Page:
People that want us to rely on “common sense” dislike sociology because sociology dares to measure what “common sense” says is the truth. Sometimes sociology will affirm “common sense” – to which the response will be “what a waste of time and money to learn what we already knew was true.” Or worse it will contradict “common sense” – to which the response is “what a waste of time and money to come up with a flawed study!”

At the end of this ramble I am not certain I have any conclusions to offer. Simply my observations. I believe that higher education is an important part of a successful and fully functioning democratic society. Knowledge is power. And an important part of obtaining knowledge is knowing how to ask questions. If we only focus on “applied” knowledge we become focused on the “how” of the world – and we lose sight of the “why?”. And more importantly the “why not?”. I don’t want to be stuck in a world where the norm is: “I know what I know – don’t confuse me with the facts!”

And so I will leave you the reader with one interesting thought. In a North American consumer society that is focused on economic utility – we rely on a field of study called Economics. Economics it seems is an off-shoot of Sociology with many common roots and connections. So what is the point of Sociology? One might as well ask what is the point of thinking?

 

English: the log of the political part the com...

(Photo credit: Wikipedia)

The Green Washing of Printing

I really want to be environmentally responsible. I do my best with every purchase to consider the impact of my choices. Every decision starts with the basic ideas of “reduce, re-use, recycle”.

Reduce implies questioning a process or a need. Do I really need to do this action/behaviour/process? Do I need to use as much of this? Can I make do with less or none? Is there an alternative? In a green life-style the first choice is always to reduce consumption.

If I cannot reduce my need for something can I re-use some of what I am using in other ways? Can I use scrap paper for scribbling on? Can that container be used for another shipment, or for another purpose? Can I make something else out of these materials?

The last step is to recycle. It may be similar to the re-use step if it is a flexible building material like wood. I take apart this wooden structure to make another different one. Generally, recycling involves gathering materials and shipping those materials to to a depot where they are processed into similar items. Aluminum cans become new aluminium cans. Glass bottles and jars become new glass-bottles and cans. Plastics become different types of plastics.

I am working for a large organization that is looking at making some processes “green.” That sounds good. The one process they are looking at is printing. Remember how the world would one day go paperless? As more and more of our world is virtualized and digitized – we would simply need less paper. Yet I think I actually have more paper in my office than ever before.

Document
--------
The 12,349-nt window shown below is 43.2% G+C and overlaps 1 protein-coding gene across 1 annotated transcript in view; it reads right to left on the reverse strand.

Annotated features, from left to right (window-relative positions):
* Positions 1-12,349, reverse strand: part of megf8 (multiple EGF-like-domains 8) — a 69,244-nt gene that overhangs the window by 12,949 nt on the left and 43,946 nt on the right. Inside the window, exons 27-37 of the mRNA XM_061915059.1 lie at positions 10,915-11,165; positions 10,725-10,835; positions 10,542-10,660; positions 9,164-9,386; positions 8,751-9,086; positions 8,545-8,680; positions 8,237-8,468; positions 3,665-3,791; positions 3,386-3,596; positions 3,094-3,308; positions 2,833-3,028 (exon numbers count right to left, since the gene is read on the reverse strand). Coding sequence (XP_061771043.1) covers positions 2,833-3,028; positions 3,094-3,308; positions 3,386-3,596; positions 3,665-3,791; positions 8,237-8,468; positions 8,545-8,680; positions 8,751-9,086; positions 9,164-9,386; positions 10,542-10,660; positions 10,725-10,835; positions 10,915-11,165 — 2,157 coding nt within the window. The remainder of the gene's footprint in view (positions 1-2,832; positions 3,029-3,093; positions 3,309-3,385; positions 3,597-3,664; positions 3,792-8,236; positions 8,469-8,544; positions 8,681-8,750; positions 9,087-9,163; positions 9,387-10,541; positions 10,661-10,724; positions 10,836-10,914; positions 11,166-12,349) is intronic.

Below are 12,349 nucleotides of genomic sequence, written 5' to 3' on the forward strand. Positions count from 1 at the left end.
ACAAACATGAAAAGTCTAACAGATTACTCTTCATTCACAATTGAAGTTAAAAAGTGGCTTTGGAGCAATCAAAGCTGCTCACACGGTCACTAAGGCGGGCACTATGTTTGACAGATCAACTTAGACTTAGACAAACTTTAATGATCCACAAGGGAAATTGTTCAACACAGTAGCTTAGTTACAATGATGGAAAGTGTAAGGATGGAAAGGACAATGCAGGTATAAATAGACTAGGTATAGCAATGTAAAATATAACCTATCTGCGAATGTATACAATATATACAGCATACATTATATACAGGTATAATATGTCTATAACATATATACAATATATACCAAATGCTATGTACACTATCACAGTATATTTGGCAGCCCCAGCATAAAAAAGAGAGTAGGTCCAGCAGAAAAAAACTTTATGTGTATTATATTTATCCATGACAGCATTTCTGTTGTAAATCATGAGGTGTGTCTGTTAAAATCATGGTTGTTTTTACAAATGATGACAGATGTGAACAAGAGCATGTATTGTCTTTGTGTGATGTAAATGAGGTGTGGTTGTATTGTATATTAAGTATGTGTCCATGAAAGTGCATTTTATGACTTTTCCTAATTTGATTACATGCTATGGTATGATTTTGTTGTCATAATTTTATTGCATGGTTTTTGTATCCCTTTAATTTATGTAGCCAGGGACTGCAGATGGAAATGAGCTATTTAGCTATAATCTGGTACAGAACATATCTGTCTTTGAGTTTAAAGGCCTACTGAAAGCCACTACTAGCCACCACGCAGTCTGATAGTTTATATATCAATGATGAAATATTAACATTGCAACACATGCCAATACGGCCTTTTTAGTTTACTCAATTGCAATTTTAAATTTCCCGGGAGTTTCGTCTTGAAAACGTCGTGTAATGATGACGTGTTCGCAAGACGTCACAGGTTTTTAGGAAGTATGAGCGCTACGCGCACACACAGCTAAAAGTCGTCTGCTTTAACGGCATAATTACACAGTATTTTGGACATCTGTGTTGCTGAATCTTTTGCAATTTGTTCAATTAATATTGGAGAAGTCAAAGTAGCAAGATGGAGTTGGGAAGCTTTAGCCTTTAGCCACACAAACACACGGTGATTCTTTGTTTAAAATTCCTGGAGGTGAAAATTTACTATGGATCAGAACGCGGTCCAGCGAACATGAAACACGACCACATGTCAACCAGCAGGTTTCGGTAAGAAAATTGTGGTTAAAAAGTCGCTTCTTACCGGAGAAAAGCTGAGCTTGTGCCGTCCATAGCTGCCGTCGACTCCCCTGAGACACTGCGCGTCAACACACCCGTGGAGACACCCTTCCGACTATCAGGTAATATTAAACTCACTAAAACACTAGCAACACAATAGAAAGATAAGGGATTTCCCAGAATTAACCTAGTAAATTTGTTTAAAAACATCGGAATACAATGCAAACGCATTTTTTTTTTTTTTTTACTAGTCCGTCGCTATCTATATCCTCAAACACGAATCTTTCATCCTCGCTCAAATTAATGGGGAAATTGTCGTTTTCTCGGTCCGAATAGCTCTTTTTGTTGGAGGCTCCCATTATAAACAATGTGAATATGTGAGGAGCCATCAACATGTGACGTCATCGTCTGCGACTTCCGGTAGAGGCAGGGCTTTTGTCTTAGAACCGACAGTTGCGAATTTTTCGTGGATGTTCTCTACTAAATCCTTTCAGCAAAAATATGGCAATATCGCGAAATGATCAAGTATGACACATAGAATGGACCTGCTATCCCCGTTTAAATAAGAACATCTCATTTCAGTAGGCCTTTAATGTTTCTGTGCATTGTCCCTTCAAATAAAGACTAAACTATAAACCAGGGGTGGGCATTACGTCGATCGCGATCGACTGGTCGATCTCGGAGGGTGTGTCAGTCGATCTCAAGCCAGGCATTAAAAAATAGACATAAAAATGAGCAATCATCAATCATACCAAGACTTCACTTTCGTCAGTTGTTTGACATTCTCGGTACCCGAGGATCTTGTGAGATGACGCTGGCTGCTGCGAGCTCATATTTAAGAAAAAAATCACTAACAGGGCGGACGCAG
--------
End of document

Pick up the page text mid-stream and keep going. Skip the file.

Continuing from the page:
The solution according to our local green evangelists is to remove all the “small” printers from offices and have central printers for groups to use. So now the project is to purchase and install high-availability, high volume printers in central locations (which also means designating space just for the printers). The argument is we will “reduce” the number of printers – and then this will in theory make people think before printing because they will have to walk to the printer. Really? My experience is that people do not print less – and often forget what they have printed. So they reprint before going to the printer – and oh I have two copies now of that 45 pages manual! Oooops.

The “reduce” portion of green living is about reducing the use of consumables. Printers are not consumables – they are equipment. Printers are a tool. If I already own a perfectly functioning printer I do not need a new printer. All I am doing is creating e-waste with a greater impact on the environment via the disposable process than by continued discrete use.

In printing, it is paper and toner/ink and electricity that are consumables. How then do I reduce my use of consumables for printing? Simple: Don’t print. Turn off the printer and only print when one absolutely must print. The IT solution to printing is to provide a virtual output format for reports (like PDF’s and webpages).

Why do people print? Ease of use, ease of access, mobility. People print because they need to fill in paper forms, or to get signatures. And what do they do with those forms and signed documents? Scan them. Copy them. Print them again to have multiple copies for each person involved in the process.

If you really want to stop people from printing take away their need to print. Provide central document management systems that can handle workflows and electronic approvals. Create portals with secure mobile access so I can access and read any document on-demand from my mobile device.

Buying new printers to make printing inconvenient does not change behaviour. It just spends a lot of money to make people miserable. Change the underlying need and the behaviour will self-correct.